After knocking off Texas Southern and LSU in the first two rounds of the 2021 NCAA Tournament, the Michigan Wolverines advanced to the program’s fourth straight Sweet 16 earlier this week. The team is now preparing for a matchup against Florida State on Sunday. It’s the second meeting between the two programs in the NCAA Tournament in four years and figures one of the most intriguing games of the weekend.
But could Florida State be a nightmare matchup for Michigan?
Let’s take a deep look at the keys for the matchup.
1. Florida State is insanely long.
Most people who’ve watched college basketball in recent years know this, but Florida State is a team loaded with length. The Seminoles led the nation in average height (per KenPom) and the team’s rotation features five players listed at 6-foot-8 or above, including Scottie Barnes and RaiQuan Gray, who were some of the ACC’s most productive players.
All that length has an impact, too. While Florida State isn’t an elite team defensively, the team can create a lot of turnovers. Barnes and Gray are specifically great in this regard, as both finished among the top 10 in the ACC in steal rate. Colorado committed 19 turnovers in the team’s loss to Florida State on Monday.
There’s little debating this is going to put a lot of pressure on Eli Brooks and Mike Smith. They’re going to have to have to make smart decisions with the ball and avoid careless turnovers, which was an issue for Smith in Monday’s win over LSU. This is arguably Michigan’s biggest challenge for this weekend.
2. Hunter Dickinson will have a lot of pressure on him.
Over the course of this season, Hunter Dickinson has been Michigan’s most productive player. He’s been incredibly efficient on the offensive end, has cleaned up on the boards, and has been able to dial up offense when the Wolverines have needed it. KenPom ranks him as one of the top 10 players in the country this season.
Against Florida State, Dickinson should have an advantage. Balsa Koprivica and Florida State’s other frontcourt options are solid players, but they’re certainly not All-American candidates like Dickinson. That means two things: (1) Dickinson needs to capitalize on his matchup; and (2) Florida State is likely going to help against him.
The first point is obvious: If the Wolverines are going to get outscored at other positions, Dickinson needs to make up the difference with his battle. And that doesn’t seem like a huge stretch. Koprivica is massive at 7-foot-1, but is a pretty inconsistent scorer and generally doesn’t play against big men with Dickinson’s size and strength. Again, Dickinson is a better overall player. That doesn’t mean he will be Sunday, but the expectation is he will outperform his opponent.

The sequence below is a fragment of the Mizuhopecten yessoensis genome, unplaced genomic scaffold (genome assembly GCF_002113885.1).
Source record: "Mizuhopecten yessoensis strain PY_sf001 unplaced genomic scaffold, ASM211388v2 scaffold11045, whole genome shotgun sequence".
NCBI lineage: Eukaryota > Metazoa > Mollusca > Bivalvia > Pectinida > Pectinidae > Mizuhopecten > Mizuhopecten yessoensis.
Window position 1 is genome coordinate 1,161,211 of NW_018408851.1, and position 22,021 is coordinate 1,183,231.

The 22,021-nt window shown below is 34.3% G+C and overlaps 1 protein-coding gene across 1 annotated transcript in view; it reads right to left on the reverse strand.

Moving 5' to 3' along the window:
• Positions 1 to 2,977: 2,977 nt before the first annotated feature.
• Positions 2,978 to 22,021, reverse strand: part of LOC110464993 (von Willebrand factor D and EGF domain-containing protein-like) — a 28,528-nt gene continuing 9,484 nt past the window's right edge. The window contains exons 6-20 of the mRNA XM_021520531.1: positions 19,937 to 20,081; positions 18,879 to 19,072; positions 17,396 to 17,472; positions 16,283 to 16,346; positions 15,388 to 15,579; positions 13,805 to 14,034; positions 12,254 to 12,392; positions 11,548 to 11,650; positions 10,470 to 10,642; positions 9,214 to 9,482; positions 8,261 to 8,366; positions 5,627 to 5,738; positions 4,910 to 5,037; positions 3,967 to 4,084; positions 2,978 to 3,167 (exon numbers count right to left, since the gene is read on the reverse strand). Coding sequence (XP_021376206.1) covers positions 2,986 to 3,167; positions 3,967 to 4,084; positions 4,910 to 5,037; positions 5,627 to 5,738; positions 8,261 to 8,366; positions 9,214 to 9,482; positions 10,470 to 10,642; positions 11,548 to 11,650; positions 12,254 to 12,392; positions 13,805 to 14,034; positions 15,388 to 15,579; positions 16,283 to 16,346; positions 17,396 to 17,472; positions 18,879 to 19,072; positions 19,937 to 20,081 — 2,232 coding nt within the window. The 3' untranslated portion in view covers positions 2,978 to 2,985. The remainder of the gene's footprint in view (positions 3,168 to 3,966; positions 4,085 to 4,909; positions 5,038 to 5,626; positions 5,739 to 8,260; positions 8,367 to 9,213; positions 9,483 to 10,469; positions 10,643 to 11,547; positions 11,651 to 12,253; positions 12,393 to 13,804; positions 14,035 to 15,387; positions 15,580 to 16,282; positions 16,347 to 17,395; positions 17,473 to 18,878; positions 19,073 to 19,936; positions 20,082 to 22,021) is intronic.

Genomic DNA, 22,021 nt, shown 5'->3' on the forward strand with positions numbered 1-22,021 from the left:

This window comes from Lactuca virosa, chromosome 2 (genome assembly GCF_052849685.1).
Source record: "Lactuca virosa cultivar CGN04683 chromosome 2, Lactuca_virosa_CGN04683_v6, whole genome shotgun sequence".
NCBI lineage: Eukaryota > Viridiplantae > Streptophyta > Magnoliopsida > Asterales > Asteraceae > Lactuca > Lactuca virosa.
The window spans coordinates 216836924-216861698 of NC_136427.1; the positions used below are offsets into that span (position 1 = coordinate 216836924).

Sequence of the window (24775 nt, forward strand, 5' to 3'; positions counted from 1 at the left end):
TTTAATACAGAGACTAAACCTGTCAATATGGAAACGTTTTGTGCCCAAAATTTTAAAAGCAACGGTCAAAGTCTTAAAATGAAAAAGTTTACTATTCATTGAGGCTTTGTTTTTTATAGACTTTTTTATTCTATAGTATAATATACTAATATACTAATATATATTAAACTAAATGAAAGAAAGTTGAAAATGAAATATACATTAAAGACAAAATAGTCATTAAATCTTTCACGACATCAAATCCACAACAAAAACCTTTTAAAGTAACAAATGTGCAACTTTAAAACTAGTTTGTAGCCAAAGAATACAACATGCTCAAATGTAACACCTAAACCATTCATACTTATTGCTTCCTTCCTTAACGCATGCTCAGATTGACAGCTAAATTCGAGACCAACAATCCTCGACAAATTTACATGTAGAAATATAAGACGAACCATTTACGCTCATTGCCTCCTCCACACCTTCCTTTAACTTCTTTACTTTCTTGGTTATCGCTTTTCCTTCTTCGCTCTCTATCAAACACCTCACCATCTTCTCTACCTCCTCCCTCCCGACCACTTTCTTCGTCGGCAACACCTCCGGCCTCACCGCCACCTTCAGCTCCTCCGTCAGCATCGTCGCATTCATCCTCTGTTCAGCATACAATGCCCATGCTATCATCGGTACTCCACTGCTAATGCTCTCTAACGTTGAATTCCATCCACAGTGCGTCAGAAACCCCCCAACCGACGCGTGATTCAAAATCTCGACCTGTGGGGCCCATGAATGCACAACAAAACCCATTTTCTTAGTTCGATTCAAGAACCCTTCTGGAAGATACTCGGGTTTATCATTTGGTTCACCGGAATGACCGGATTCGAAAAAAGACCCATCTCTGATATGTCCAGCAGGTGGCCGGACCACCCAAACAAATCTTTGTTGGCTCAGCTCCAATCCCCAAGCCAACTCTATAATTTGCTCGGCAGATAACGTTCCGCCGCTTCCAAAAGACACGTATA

But the second point is a little trickier. Like many of Michigan’s recent opponents, I anticipate Florida State will help against Dickinson, at least in some way. But does that mean they immediately double when he gets the ball, use a delayed double, or hedge against him? It’s probably going to be some sort of mix, but expect a lot of length to be thrown at him. This is going to make Dickinson’s passing tremendously important. If he can find shooters on the perimeter, there will likely be some opportunities. How Dickinson performs could likely determine this game.
3. The turnover battle.
This has been alluded to several times in this piece, but the turnover battle is the thing to watch in Sunday’s matchup. Not only for Michigan offensively, but defensively as well. While Florida State has the capability of forcing turnovers defensively, the Seminoles are pretty loose with the ball themselves, ranking 254th in offensive turnover rate.
This is a spot where Franz Wagner can shine. If he can get a few timely steals, it could mean big things for Michigan on Sunday. He’s been the defensive difference maker for the Wolverines numerous times this season.
Sunday figures to be a great game. And while Florida State presents some challenges, this doesn’t project to be the “nightmare matchup” some believe. Expect a tough game that comes down to whoever protects the ball better.